- Words Aimee Phillips
Describing itself as “a fully immersive digital entertainment platform”, Hydeout: The Prelude presents somewhat of a solution to our COVID-induced live music drought.
“Reimagining a new norm for the music and entertainment space”, Hydeout aims to give people a space to connect and express themselves, whilst being “a virtual utopia that promotes inclusivity and diversity”.
“We want to refresh the way people experience music”, Chan Wee Teck, Hydeout’s Executive Producer said. “Part of this is to bridge the gap between fans and their icons”.
Claiming to offer “exclusive on-demand new performances and extraordinary stories” from 40 artists, Martin Garrix, Tinashe, Flux Pavilion, DJ Snake, Don Diablo, Rita Ora, and more are all slated to appear in ‘episodic series’ and performances.
Ora herself is no stranger to the world of CGI, after an EE advert depicting the star as a gigantic gold avatar went viral and quickly became a meme thanks to her pixelated face looming out of an iPhone 12. Now, it looks like she’s back for more.
A “revolutionary new digital arcadia” is an apt description from Teck. Interacting with Hydeout feels like you’ve been immersed in an arcade machine. Games, “safe space” chat rooms and user avatar customisation make Hydeout feel like a hybrid of Dua Lipa’s Studio 2052 and Club Penguin, hosted by giant CGI Rita Ora. In fact, what Hydeout most reminds me of is the online 3D universe, Second Life.
Users can change their avatar’s appearance and outfits up to a point (this isn’t The Sims, sadly) in order to give themselves a sense of identity and expression in Hydeout’s virtual world. Your avatar can even bust some virtual moves, as well.
Whilst the aim is to create “positive impactful online interaction”, Hydeout says it cannot guarantee that individuals using the platform will be respectful to one another. Club Penguin, an online world created for children to play as – you guessed it – penguins, became infamous when users realised they could type anything they wanted. Foul language, bullying, and other nefarious verbal activity could take place between players who were all protected by the anonymity of a screen and a neon-coloured penguin. Repeat offenders would be banned, but it didn’t stop it from happening in the first place.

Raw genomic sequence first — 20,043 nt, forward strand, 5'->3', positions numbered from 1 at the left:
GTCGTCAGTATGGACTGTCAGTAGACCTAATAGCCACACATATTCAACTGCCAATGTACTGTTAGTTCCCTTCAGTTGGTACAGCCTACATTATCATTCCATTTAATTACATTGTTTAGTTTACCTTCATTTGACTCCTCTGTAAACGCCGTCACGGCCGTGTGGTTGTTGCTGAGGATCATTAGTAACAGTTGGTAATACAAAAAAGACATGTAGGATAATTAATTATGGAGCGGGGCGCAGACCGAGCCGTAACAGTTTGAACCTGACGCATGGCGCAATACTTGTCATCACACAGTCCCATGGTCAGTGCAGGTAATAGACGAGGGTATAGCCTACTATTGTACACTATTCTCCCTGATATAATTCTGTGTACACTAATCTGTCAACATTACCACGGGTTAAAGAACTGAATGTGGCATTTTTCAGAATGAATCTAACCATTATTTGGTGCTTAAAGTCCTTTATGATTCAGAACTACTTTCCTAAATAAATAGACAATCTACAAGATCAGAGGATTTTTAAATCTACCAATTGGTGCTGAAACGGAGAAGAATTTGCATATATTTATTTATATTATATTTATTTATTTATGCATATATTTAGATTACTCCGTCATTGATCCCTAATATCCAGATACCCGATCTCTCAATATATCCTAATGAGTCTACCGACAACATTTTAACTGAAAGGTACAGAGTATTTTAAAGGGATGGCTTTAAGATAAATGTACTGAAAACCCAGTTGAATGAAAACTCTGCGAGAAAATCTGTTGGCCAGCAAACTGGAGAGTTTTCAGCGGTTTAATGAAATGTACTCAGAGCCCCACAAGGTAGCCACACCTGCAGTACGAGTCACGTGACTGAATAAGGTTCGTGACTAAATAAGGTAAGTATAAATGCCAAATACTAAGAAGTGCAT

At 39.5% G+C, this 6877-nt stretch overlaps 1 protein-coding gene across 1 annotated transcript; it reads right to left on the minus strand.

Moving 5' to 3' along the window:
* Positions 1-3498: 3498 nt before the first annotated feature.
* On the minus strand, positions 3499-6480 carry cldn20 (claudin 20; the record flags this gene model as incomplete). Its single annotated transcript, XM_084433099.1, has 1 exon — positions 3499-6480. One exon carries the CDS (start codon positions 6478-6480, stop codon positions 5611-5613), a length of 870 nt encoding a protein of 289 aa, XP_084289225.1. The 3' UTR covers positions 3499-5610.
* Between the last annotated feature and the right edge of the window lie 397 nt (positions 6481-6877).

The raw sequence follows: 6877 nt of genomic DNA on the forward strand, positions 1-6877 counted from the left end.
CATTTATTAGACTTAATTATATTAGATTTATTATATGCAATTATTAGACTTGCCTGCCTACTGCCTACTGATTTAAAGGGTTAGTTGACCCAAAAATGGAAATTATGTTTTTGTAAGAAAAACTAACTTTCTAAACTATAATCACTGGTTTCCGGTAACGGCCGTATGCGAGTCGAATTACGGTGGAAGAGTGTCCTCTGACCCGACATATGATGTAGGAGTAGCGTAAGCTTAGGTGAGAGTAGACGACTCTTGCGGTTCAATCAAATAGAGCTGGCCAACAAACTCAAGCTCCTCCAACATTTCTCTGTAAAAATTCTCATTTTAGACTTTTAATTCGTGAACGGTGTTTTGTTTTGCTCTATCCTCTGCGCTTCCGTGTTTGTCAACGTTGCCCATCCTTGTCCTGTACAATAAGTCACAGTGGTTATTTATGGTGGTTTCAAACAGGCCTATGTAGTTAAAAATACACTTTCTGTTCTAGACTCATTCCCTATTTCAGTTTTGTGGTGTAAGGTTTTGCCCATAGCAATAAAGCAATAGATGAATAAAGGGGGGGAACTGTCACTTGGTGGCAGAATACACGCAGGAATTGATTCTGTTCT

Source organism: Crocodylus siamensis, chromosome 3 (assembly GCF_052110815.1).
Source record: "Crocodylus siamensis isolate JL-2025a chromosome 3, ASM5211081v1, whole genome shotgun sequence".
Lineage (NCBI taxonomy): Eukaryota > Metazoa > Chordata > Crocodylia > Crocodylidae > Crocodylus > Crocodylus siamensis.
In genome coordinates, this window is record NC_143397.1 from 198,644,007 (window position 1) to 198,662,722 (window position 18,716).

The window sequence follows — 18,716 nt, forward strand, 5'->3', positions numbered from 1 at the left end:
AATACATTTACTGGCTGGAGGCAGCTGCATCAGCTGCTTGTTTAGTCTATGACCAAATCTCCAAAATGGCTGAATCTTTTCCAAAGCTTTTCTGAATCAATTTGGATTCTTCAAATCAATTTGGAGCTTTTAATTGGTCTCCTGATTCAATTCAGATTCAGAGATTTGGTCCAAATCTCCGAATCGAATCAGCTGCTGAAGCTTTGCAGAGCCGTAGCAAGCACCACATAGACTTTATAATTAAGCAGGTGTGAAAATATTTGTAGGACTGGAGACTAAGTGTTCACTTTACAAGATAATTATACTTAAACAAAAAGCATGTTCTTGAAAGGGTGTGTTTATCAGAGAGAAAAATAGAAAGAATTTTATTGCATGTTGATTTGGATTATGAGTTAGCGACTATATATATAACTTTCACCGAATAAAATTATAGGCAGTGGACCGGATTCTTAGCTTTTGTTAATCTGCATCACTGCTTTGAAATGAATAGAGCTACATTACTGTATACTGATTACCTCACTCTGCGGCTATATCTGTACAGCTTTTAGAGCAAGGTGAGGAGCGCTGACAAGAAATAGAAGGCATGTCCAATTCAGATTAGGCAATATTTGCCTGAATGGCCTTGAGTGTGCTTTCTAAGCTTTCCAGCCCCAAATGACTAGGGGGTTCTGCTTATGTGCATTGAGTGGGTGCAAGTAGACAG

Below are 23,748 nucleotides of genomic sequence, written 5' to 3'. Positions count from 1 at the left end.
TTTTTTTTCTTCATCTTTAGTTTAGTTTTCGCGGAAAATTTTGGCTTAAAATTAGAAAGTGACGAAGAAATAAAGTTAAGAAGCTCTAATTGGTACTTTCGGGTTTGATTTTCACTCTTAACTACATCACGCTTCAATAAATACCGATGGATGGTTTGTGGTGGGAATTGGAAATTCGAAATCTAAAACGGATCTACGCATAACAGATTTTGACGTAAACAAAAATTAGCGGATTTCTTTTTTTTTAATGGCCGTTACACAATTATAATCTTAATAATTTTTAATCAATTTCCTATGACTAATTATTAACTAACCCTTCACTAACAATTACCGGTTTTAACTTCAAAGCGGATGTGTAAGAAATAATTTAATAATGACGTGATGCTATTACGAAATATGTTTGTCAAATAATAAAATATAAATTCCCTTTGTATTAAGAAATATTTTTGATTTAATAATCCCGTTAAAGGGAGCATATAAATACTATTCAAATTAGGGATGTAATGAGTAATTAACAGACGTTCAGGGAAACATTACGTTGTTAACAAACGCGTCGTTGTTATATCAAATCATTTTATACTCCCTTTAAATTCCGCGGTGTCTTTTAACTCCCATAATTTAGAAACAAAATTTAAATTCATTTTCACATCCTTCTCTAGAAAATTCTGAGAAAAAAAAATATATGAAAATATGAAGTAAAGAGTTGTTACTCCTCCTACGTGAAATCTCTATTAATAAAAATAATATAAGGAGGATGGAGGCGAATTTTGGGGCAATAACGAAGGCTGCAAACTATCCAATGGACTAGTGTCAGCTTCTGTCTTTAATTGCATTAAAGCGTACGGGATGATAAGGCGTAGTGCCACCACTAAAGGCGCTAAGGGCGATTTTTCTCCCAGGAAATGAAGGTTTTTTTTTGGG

Nevertheless, the concept behind Hydeout: The Prelude remains pretty cool. Reminiscent of a digitalised Tomorrowland, there will be three virtual worlds, hosting up to 20 3D stages and secret live locations around the world.
The HydeCity dimension includes three industrial urban stages: HydeAlley, The Arch, and Pandemonium. HydeIsland, meanwhile, “emanates tropical bliss” with AquaSphere, The Mirage and Sanctum stages. The digital realms transcend into the physical world through secret Hydeout locations across the globe. This is called HydeEscape, and it’s basically a set of 14 pre-recorded sets from participating artists – albeit big budget ones, complete with lasers, shooting fire and jumping EDM DJs.
The Hydeout team have obviously had more luck finding descriptors for the platform than I did – one of which included the term “digital empire”.
Taking place over the course of six weeks, with new content from artists being released each week, the “HydeTribe” can “dive into the backstory of their favourite artists as we relive their journey to stardom”.
Chan Wee Teck tells us that Hydeout aims to create “a virtual utopia where music lovers may escape the constraints of real life and immerse themselves in a sonic paradise”. However, a utopia is just that, a utopia, and paradise itself is subjective, but for live-music starved people around the world, this might be the closest we’ll get for now.
I’m left with the question – can a digital entertainment platform ever be fully immersive? You can turn up the music as loud as the council will allow, dim the lights and dance your heart out, but the fact remains: you’re at home with your cat and not in the club.
Hydeout Access subscription passes are available from $0 for pay as you go, or $49.90 for a season pass. More information is available at www.hydeoutworld.com.